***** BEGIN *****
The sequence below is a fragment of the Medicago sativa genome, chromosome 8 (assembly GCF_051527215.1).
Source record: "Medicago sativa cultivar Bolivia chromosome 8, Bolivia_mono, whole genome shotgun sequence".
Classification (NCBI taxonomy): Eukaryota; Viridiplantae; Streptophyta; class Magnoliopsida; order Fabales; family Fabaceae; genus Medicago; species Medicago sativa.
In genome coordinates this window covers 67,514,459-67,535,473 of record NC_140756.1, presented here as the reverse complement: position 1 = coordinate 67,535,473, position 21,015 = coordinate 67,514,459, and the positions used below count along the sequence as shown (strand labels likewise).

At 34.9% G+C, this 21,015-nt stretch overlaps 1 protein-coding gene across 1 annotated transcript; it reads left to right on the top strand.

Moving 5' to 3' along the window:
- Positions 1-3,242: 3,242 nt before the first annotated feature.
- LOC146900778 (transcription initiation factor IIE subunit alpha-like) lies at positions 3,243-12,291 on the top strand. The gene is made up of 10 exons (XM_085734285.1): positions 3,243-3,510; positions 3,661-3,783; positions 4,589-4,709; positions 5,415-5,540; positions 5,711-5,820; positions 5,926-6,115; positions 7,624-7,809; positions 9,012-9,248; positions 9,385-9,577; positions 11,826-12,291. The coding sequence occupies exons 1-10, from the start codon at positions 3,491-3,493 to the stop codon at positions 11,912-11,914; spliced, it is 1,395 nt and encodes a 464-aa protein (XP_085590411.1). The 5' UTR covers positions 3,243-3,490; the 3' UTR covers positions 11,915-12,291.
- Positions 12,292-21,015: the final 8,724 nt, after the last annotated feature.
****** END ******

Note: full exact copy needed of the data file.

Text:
The sequence below is a fragment of the Medicago sativa genome, chromosome 8 (assembly GCF_051527215.1).
Source record: "Medicago sativa cultivar Bolivia chromosome 8, Bolivia_mono, whole genome shotgun sequence".
Classification (NCBI taxonomy): Eukaryota; Viridiplantae; Streptophyta; class Magnoliopsida; order Fabales; family Fabaceae; genus Medicago; species Medicago sativa.
In genome coordinates this window covers 67,514,459-67,535,473 of record NC_140756.1, presented here as the reverse complement: position 1 = coordinate 67,535,473, position 21,015 = coordinate 67,514,459, and the positions used below count along the sequence as shown (strand labels likewise).

At 34.9% G+C, this 21,015-nt stretch overlaps 1 protein-coding gene across 1 annotated transcript; it reads left to right on the top strand.

Moving 5' to 3' along the window:
- Positions 1-3,242: 3,242 nt before the first annotated feature.
- LOC146900778 (transcription initiation factor IIE subunit alpha-like) lies at positions 3,243-12,291 on the top strand. The gene is made up of 10 exons (XM_085734285.1): positions 3,243-3,510; positions 3,661-3,783; positions 4,589-4,709; positions 5,415-5,540; positions 5,711-5,820; positions 5,926-6,115; positions 7,624-7,809; positions 9,012-9,248; positions 9,385-9,577; positions 11,826-12,291. The coding sequence occupies exons 1-10, from the start codon at positions 3,491-3,493 to the stop codon at positions 11,912-11,914; spliced, it is 1,395 nt and encodes a 464-aa protein (XP_085590411.1). The 5' UTR covers positions 3,243-3,490; the 3' UTR covers positions 11,915-12,291.
- Positions 12,292-21,015: the final 8,724 nt, after the last annotated feature.